Listen to my conversation with J here, or subscribe to the Intelli Sourcing Sessions podcast on iTunes or Soundcloud to have each new episode delivered to your feed.

Either way, keep this page open on your browser as you listen to put some visuals with the audio.

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The sign.

Hand-painted by a worker in Coopedota’s mill, this gem now lives with us here in our Chicago Roasting Works: “A machine can do the work of 50 men, but no machine can do the work of one extraordinary man.”



The RueDota.

Coopedota’s solar-powered coffee Ferris Wheel: dries 4-6 times as much coffee as patio drying in its footprint, slows drying, boosts quality, looks cool.



Don Roberto Mata.

A natural born leader who helped instill a relentless pursuit of excellence at Coopedota over a period of more than 20 years.  We will miss you, friend!



An Ethiopian Sensory Expedition

Last week, Gesha Village Coffee Estate in Ethiopia auctioned off 21 nanolots from its 2016/17 harvest.  Average scores for the best-scoring lots topped 91 points and prices were as high as $85 a pound.

Today we offer you the first two of four lots from the Gesha Village auction that we will release over the next few weeks.  One is washed and the other is natural, but both are Gesha 1931 varietals, both are from the Oma block of the farm and both are truly extraordinary.

The Variety: Gesha 1931

Varietal diversification in coffee is a thing.  Growers and roasters alike have come to understand that coffee genetics represent, together with environmental and management variables, a key determinant of flavor.  But it wasn’t always that way.  In fact, it is easy to forget that just 20 years ago, varietal diversification really wasn’t a thing in coffee.  Arguably no single moment was as pivotal in coffee’s understanding of the importance of variety than the emergence of Panamanian Geisha in 2004.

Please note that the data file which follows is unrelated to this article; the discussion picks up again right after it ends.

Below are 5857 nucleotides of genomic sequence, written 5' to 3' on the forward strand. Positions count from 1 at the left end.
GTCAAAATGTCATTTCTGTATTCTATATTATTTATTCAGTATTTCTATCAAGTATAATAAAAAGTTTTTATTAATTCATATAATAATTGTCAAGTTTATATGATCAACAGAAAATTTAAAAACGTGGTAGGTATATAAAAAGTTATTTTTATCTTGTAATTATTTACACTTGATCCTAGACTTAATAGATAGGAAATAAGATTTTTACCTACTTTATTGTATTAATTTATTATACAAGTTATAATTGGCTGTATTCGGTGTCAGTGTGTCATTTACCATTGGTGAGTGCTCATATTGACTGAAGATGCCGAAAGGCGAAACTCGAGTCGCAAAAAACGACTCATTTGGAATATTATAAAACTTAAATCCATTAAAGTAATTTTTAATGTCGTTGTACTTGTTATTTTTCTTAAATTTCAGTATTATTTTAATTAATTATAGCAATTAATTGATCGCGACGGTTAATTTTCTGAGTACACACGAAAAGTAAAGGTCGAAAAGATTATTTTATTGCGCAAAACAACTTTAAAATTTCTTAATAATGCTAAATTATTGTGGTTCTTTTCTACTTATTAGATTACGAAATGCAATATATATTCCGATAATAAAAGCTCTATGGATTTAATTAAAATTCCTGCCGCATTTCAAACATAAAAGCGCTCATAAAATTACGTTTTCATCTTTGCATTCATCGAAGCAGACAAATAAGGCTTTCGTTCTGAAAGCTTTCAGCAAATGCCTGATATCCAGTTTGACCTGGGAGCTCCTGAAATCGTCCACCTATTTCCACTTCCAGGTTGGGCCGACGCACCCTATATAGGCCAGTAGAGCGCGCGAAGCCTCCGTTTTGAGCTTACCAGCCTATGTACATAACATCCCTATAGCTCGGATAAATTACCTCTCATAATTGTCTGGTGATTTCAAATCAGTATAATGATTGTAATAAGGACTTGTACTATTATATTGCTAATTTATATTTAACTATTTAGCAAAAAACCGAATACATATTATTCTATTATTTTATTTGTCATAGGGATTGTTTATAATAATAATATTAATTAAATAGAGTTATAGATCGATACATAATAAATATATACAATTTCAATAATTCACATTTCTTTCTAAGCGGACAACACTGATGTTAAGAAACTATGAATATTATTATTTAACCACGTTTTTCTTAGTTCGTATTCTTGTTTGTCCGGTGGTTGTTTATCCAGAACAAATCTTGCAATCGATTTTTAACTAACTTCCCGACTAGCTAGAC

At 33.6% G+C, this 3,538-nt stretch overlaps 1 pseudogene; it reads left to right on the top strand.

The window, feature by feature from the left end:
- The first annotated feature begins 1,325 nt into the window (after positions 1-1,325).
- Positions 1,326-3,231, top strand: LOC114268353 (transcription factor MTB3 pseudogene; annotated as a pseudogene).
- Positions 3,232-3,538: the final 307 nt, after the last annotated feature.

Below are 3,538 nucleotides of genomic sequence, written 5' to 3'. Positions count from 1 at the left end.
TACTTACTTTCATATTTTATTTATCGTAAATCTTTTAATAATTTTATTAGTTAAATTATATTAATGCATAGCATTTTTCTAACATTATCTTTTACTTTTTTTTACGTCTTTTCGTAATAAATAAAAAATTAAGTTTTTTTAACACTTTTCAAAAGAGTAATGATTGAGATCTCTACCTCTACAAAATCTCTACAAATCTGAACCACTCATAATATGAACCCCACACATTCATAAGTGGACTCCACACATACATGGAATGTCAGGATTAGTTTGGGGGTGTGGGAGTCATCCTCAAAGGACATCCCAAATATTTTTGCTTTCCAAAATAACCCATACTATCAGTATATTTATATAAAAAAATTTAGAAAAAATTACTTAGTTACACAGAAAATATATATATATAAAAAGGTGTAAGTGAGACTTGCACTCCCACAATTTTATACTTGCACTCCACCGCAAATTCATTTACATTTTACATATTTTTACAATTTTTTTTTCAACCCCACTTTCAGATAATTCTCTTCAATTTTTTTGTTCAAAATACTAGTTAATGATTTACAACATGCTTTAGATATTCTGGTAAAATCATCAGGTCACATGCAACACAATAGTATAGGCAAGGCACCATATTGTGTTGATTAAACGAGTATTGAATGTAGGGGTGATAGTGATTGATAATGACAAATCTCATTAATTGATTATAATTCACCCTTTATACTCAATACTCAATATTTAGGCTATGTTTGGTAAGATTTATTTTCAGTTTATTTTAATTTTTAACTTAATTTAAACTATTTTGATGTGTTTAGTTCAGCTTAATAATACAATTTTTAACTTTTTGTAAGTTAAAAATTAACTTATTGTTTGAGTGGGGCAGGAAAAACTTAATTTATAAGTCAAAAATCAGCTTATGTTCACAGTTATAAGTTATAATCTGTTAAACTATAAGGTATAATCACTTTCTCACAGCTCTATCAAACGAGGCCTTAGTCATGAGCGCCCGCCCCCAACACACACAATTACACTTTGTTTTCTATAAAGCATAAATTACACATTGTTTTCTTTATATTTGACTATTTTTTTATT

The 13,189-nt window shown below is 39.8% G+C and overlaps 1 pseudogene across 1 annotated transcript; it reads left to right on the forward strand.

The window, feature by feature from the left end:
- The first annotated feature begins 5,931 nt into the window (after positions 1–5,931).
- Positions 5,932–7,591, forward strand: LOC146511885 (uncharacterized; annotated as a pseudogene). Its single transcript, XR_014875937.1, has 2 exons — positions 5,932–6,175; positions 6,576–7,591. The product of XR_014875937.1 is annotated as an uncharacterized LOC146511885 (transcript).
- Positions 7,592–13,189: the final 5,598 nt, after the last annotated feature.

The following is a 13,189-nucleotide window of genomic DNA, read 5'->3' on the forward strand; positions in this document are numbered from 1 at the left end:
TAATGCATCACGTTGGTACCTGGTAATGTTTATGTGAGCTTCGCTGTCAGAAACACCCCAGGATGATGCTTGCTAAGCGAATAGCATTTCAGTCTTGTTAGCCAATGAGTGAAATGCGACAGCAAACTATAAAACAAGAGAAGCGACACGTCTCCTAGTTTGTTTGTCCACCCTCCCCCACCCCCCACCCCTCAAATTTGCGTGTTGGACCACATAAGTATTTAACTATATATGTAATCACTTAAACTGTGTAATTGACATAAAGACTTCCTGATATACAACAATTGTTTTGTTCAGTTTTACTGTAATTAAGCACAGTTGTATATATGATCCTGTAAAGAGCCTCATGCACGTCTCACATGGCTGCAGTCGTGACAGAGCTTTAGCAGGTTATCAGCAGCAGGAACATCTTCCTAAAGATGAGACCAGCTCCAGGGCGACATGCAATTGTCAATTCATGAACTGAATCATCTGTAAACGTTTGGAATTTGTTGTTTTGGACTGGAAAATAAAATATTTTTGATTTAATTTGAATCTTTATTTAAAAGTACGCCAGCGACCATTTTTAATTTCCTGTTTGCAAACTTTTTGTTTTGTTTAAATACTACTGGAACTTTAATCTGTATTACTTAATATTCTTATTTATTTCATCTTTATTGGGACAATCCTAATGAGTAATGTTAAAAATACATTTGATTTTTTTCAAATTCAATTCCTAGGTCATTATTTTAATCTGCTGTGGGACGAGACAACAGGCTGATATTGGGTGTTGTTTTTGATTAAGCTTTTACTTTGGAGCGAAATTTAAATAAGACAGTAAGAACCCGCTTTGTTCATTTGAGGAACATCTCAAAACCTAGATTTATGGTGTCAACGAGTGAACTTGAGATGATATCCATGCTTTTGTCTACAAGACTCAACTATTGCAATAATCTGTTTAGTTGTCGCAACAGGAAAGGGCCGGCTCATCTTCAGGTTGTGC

When Price, Rachel and Daniel Peterson stumbled onto a small stand of spindly coffee plants on their La Esmeralda estate that looked like nothing else on their farm (and tasted like nothing else on Earth), they rediscovered an ancient flavor set that traveled through time and space, with the help of some plant researchers, from Ethiopia to Panama.  The flavors in that coffee weren’t new, but the circumstances into which they were thrust were—a vibrant specialty coffee sector desperately seeking to push on the outer bounds of flavor.

The Geisha revolution set off a frenzied search for Geisha among coffee buyers and a primal pilgrimage to Ethiopia to find the source of that flavor.  The roads those buyers traveled converged in a wood in far western Ethiopia near a small town called Gesha in the forests where coffee was born and still grows wild.  Gesha 1931 is from this hallowed place.  Its name reflects the place and year it was collected by scientists who fanned out on a research expedition in Ethiopia to catalogue its coffee varieties.  It is the genetic forebear of Panamanian Geisha—the seed that started it all.

The Coffees: Washed and Natural

Both the washed and natural Gesha 1931 coffees are luminous, but the light they radiate is refracted differently through the prisms of two different post-harvest processes.